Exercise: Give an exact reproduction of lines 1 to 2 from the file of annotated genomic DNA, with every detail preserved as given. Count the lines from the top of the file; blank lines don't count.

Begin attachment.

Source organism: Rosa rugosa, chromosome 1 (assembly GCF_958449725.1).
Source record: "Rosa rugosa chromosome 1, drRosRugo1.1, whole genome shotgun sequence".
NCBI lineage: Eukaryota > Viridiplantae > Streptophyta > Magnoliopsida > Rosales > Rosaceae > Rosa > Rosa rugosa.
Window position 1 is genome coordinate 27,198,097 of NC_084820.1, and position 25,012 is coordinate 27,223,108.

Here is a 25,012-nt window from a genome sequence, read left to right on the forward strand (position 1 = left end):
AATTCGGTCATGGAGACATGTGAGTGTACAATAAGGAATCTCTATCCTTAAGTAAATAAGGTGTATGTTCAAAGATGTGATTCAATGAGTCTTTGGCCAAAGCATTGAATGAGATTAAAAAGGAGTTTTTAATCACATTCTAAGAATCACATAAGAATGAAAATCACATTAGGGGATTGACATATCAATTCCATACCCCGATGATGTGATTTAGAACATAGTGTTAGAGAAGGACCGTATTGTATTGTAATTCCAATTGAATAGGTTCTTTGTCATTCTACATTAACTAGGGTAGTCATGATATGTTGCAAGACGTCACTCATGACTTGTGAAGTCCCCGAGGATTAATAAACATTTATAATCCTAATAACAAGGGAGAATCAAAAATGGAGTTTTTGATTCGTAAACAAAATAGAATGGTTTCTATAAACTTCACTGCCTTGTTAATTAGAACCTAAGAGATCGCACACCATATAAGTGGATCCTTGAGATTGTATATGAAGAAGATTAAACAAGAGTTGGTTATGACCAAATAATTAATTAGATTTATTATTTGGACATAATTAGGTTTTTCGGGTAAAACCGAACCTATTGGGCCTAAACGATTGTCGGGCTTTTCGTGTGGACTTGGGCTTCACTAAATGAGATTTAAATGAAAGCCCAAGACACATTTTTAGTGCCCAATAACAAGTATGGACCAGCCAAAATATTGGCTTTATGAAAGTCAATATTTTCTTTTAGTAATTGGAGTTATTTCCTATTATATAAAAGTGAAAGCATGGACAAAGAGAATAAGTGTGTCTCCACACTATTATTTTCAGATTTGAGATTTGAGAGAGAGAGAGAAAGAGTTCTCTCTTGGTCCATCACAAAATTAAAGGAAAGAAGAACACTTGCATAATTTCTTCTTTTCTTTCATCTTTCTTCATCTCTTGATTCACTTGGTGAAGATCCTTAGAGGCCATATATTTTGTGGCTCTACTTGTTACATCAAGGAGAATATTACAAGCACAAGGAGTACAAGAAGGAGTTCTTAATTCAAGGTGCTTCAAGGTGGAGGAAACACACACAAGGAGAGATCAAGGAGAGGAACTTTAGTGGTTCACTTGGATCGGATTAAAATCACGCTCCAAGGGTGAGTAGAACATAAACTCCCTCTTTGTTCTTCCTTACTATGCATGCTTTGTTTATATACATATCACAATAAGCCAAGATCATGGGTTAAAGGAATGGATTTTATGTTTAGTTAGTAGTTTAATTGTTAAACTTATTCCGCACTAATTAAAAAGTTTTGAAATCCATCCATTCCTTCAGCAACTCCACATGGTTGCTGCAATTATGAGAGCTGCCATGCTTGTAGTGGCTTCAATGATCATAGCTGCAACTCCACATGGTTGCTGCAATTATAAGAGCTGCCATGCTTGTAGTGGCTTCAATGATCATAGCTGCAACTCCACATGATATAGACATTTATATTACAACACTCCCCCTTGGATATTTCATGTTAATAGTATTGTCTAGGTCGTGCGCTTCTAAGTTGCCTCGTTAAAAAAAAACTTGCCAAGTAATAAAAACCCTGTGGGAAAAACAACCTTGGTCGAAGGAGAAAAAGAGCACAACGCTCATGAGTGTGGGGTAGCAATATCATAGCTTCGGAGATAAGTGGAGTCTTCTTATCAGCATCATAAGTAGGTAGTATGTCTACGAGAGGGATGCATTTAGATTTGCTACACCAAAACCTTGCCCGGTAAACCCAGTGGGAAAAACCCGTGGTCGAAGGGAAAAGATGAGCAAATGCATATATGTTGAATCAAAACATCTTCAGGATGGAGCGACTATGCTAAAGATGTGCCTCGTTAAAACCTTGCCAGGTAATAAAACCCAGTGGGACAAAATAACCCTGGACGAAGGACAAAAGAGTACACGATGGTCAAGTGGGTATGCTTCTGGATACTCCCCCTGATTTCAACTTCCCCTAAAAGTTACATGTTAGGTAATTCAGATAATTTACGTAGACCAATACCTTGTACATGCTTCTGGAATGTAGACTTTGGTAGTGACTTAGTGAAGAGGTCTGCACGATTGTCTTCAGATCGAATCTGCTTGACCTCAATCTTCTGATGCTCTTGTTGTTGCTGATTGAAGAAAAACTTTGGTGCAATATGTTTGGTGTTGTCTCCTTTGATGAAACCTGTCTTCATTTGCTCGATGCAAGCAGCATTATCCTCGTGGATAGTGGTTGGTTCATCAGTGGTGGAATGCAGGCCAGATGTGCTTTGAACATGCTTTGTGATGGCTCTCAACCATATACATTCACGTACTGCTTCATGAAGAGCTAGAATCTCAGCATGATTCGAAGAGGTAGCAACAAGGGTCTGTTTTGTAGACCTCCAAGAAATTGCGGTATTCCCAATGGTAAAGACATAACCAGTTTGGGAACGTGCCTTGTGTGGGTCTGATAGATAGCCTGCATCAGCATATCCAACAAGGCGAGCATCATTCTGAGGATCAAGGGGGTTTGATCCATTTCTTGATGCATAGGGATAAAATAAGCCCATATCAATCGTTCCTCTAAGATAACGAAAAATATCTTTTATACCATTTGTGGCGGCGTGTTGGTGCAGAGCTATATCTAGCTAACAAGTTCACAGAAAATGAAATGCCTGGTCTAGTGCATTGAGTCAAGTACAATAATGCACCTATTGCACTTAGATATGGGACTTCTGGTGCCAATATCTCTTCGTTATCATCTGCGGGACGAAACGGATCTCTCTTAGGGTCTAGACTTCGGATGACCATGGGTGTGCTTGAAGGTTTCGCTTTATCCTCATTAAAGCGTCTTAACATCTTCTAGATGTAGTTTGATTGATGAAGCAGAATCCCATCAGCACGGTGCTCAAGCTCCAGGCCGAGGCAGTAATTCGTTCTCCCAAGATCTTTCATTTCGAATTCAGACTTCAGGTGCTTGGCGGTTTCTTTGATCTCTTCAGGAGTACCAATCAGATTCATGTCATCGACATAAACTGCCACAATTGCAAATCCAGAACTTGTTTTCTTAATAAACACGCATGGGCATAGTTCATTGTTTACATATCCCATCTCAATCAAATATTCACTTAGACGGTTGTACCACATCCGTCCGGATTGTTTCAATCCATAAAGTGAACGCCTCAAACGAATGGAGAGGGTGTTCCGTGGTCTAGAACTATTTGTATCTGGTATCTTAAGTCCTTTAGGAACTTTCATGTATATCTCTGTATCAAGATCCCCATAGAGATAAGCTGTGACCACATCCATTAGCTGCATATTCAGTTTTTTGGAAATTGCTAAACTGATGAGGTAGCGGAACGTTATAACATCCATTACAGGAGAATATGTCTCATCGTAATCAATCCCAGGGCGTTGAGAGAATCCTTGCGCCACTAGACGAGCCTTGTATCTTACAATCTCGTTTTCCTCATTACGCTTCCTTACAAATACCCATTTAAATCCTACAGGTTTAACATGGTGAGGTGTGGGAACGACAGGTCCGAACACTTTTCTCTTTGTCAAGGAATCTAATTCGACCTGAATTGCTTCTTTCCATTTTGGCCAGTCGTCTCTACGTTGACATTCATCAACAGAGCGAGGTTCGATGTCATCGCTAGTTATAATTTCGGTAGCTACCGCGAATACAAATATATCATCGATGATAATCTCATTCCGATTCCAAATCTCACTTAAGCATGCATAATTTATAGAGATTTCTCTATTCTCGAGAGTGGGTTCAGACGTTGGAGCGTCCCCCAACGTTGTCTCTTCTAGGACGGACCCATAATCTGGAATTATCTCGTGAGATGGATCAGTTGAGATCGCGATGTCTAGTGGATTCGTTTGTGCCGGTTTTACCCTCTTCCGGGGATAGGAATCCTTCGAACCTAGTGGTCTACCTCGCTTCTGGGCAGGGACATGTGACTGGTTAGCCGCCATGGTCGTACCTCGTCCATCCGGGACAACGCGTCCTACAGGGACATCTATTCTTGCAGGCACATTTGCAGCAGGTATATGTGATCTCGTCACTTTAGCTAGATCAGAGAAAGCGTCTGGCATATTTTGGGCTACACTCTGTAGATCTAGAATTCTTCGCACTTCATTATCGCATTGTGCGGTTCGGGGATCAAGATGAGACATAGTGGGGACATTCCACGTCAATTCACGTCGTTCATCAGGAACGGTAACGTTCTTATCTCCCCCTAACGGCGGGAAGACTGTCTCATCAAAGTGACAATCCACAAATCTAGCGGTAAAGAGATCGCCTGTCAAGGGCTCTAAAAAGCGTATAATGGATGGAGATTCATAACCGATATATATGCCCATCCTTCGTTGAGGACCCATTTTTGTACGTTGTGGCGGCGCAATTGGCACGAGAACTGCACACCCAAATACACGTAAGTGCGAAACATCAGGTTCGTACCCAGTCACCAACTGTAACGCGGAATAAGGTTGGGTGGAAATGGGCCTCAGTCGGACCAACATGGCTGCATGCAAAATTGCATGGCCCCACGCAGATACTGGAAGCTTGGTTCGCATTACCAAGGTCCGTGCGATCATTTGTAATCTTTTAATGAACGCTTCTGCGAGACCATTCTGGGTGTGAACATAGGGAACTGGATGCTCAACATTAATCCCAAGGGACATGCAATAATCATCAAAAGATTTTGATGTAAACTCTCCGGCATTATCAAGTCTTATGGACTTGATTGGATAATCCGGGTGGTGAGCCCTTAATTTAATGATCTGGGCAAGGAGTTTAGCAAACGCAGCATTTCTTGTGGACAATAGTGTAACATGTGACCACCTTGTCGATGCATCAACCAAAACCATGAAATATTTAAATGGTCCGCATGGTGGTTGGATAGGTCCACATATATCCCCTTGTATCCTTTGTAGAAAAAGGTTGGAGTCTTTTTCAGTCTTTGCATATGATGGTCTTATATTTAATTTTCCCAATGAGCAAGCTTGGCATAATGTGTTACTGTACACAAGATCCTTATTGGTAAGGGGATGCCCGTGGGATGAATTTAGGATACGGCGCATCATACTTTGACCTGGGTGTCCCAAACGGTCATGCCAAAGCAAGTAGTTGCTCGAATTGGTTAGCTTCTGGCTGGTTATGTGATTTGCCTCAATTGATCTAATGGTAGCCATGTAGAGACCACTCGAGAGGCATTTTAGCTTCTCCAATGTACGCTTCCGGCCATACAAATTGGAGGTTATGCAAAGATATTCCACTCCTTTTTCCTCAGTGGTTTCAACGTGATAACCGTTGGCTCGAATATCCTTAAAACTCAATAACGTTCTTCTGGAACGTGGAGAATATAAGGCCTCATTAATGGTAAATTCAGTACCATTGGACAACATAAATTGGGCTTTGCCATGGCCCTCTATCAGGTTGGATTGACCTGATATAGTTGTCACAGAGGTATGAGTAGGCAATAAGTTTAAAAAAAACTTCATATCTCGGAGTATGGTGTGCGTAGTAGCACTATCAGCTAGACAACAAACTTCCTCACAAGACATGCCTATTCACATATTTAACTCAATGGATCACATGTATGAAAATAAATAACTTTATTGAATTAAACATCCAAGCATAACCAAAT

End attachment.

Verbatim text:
Source organism: Rosa rugosa, chromosome 1 (assembly GCF_958449725.1).
Source record: "Rosa rugosa chromosome 1, drRosRugo1.1, whole genome shotgun sequence".